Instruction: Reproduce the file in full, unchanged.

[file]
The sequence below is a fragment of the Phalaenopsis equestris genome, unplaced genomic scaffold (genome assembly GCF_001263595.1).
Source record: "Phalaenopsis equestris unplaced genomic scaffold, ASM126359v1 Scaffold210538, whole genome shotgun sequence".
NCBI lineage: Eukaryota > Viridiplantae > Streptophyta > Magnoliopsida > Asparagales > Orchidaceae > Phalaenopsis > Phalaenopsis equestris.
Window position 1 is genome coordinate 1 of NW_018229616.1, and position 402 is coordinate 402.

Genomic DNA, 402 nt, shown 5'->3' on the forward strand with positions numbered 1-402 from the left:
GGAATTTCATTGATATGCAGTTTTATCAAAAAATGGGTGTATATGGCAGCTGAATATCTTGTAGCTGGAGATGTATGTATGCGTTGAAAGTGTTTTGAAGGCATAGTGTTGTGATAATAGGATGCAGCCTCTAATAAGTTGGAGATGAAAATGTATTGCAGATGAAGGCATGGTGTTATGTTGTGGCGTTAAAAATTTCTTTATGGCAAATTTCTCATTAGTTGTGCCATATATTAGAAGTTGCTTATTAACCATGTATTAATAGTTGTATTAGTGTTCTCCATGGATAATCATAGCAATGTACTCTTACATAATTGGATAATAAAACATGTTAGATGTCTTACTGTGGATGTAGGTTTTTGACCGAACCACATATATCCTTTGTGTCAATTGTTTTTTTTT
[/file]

The sequence below is a fragment of the Phalaenopsis equestris genome, unplaced genomic scaffold (genome assembly GCF_001263595.1).
Source record: "Phalaenopsis equestris unplaced genomic scaffold, ASM126359v1 Scaffold210538, whole genome shotgun sequence".
NCBI lineage: Eukaryota > Viridiplantae > Streptophyta > Magnoliopsida > Asparagales > Orchidaceae > Phalaenopsis > Phalaenopsis equestris.
Window position 1 is genome coordinate 1 of NW_018229616.1, and position 402 is coordinate 402.

Genomic DNA, 402 nt, shown 5'->3' on the forward strand with positions numbered 1-402 from the left:
GGAATTTCATTGATATGCAGTTTTATCAAAAAATGGGTGTATATGGCAGCTGAATATCTTGTAGCTGGAGATGTATGTATGCGTTGAAAGTGTTTTGAAGGCATAGTGTTGTGATAATAGGATGCAGCCTCTAATAAGTTGGAGATGAAAATGTATTGCAGATGAAGGCATGGTGTTATGTTGTGGCGTTAAAAATTTCTTTATGGCAAATTTCTCATTAGTTGTGCCATATATTAGAAGTTGCTTATTAACCATGTATTAATAGTTGTATTAGTGTTCTCCATGGATAATCATAGCAATGTACTCTTACATAATTGGATAATAAAACATGTTAGATGTCTTACTGTGGATGTAGGTTTTTGACCGAACCACATATATCCTTTGTGTCAATTGTTTTTTTTT